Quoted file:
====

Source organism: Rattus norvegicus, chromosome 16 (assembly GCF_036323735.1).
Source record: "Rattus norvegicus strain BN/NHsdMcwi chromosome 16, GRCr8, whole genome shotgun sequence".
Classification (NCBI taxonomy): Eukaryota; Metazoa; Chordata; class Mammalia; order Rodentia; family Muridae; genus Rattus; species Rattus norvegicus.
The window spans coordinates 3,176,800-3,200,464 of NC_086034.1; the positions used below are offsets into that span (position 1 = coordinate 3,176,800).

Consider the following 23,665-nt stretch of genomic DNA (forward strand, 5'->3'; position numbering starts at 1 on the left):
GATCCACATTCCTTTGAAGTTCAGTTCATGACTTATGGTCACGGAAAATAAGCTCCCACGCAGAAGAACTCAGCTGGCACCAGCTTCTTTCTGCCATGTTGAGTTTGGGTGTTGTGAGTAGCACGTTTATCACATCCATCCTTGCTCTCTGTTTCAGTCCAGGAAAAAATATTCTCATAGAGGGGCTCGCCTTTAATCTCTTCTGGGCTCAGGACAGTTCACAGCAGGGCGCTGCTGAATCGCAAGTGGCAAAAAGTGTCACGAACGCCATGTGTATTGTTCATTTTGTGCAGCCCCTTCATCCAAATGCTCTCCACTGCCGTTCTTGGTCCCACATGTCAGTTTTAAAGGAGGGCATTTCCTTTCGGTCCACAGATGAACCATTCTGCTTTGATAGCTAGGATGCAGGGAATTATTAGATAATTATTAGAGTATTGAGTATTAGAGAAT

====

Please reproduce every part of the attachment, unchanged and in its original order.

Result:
Source organism: Rattus norvegicus, chromosome 16 (assembly GCF_036323735.1).
Source record: "Rattus norvegicus strain BN/NHsdMcwi chromosome 16, GRCr8, whole genome shotgun sequence".
Classification (NCBI taxonomy): Eukaryota; Metazoa; Chordata; class Mammalia; order Rodentia; family Muridae; genus Rattus; species Rattus norvegicus.
The window spans coordinates 3,176,800-3,200,464 of NC_086034.1; the positions used below are offsets into that span (position 1 = coordinate 3,176,800).

Consider the following 23,665-nt stretch of genomic DNA (forward strand, 5'->3'; position numbering starts at 1 on the left):
GATCCACATTCCTTTGAAGTTCAGTTCATGACTTATGGTCACGGAAAATAAGCTCCCACGCAGAAGAACTCAGCTGGCACCAGCTTCTTTCTGCCATGTTGAGTTTGGGTGTTGTGAGTAGCACGTTTATCACATCCATCCTTGCTCTCTGTTTCAGTCCAGGAAAAAATATTCTCATAGAGGGGCTCGCCTTTAATCTCTTCTGGGCTCAGGACAGTTCACAGCAGGGCGCTGCTGAATCGCAAGTGGCAAAAAGTGTCACGAACGCCATGTGTATTGTTCATTTTGTGCAGCCCCTTCATCCAAATGCTCTCCACTGCCGTTCTTGGTCCCACATGTCAGTTTTAAAGGAGGGCATTTCCTTTCGGTCCACAGATGAACCATTCTGCTTTGATAGCTAGGATGCAGGGAATTATTAGATAATTATTAGAGTATTGAGTATTAGAGAAT